Rwanda Development Board (RDB) is considering turning the country into a luxurious tourism destination that would drive up revenues.
To facilitate the ambition, RDB will soon convene a tourism stakeholders’ working group for a brainstorming session.
Speaking at a breakfast meeting in Kigali yesterday, RDB Chief Tourism Officer Belise Kariza said the process to place Rwanda as a luxurious and high-end tourism destination will involve review and improvement of the quality of services offered.
“As Rwanda positions itself as a high-end tourism destination, there are a lot of things that have to happen, including enhancing the level of services. We are planning a tourism working group to develop a marketing strategy to position Rwanda as a high end destination,” she said.
“It is not only about the price. It also has to have value for money, which has a service delivery component. This includes, transport, airport facilities and other aspects of the value chain.”
Already, there have been some high cost investments made in line with the ambitious tourism goals such as the Bisate Lodge by Wilderness Safaris in Kinigi, which will be launched this year.
Another investor, Singita Luxury African Safari Lodges Reserves, is expected to open their facility in 2019.
Talk of transforming the country into a high-end tourism destination follows recent revision of gorilla trekking permit fees from $750 to $1,500.
The fee adjustment, in May, was part of a broader plan to move the country toward a high-end destination status, according to some experts.
Others, however, expressed concerns and fears that the revision could adversely affect the sector’s growth.
However, RDB allayed fears that the upward revision of gorilla trekking permits could adversely affect tourism sector.
Kariza said the target clients understand that the rationale behind the price revision is to boost conservation efforts.
“There has not been any change, we continue to see bookings for tourists coming in to see the gorillas. For this year, we are fully booked. And there is still the same demand for bookings for 2018,” she explained.
Gorillas continue to be among the top tourism attractions in the country. Last year, 22,219 gorilla permits were sold, raising about Rwf15.6 billion.
Sector officials say they expect around same number of permits to be sold this year.
However, some bookings were made before the price revisions, hence the tourists in question will still pay $750.
A recent International Monetary Fund (IMF) mission advised that the full potential of the country’s tourism sector can be realised from improving on quality of services at tourism establishments.
The IMF team said that there continues to be some constraints in delivering high quality services across the sector.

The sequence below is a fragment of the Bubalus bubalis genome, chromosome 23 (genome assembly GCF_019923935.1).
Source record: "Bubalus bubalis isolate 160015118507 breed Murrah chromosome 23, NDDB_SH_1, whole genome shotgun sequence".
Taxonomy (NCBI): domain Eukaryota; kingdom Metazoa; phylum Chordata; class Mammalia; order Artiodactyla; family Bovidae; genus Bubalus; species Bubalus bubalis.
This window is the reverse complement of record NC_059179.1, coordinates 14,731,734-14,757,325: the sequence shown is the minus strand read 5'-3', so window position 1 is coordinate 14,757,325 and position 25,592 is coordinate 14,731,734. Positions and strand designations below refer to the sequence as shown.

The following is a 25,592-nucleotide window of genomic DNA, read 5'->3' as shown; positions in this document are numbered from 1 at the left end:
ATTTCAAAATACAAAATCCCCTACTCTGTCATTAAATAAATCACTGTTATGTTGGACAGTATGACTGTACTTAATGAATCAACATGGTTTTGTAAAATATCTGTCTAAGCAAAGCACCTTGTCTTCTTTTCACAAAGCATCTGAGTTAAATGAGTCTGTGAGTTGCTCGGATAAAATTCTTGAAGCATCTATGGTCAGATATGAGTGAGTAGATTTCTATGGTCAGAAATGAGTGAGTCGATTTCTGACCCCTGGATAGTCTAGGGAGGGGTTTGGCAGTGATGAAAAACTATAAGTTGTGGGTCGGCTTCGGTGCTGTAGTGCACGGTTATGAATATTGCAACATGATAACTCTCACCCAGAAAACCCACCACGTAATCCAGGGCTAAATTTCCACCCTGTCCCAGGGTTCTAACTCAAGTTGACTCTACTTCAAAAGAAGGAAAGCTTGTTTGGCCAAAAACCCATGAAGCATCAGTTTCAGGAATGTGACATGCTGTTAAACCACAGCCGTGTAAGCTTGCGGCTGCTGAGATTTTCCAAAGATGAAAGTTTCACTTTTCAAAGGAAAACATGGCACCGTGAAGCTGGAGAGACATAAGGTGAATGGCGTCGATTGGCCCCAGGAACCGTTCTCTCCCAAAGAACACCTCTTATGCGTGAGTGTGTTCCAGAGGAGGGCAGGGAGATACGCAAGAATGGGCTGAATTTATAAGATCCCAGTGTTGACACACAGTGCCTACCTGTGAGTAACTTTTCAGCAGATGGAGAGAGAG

Kariza said they are aware of the challenges and have been working with sector stakeholders to make necessary improvements.
Meanwhile, Kariza announced that this year’s Kwita Izina (baby gorilla naming ceremony) will be marked in a weeklong event with the grand occasion scheduled for September 1.
This year marks the 13th edition of the annual flagship event in conservation, which attracts conservation enthusiasts from across the world. The ceremony will include a gala dinner on August 26 where industry leaders will raise funds for conservation projects.
This will be followed by a two-day conservation and tourism exhibition targeting the general public and stakeholders.
There will also be a summit on conservation slated on August 28 and 29 before the main celebrations in Musanze.
This year, two community projects in education and one in healthcare will be launched under the revenue sharing scheme.
RDB has also said that they will continue to promote domestic tourism through campaigns such as Tembera U’Rwanda, which last year led to a growth in domestic tourism of about 17 per cent.
Northern Province governor Jean Claude Musabyimana said the communities living around the conservation areas have benefited immensely from the growth of the tourism sector.
He said the revenue sharing model has seen the communities get better infrastructure, quality healthcare and education, which has encouraged them to champion conservation efforts.
The tourism sector is projected to fetch about $444 million (about Rwf370 billion) in 2017, up from $404 million last year.
The increase in revenue is due to continued tourism promotion efforts as well as the Meetings, Incentives, Conferences, Events and Exhibitions (MICE) strategy.
Local tourism stakeholders say the targets by RDB are feasible and could easily be surpassed largely due to the new gorilla trekking fees, RwandAir expansion and the MICE initiative.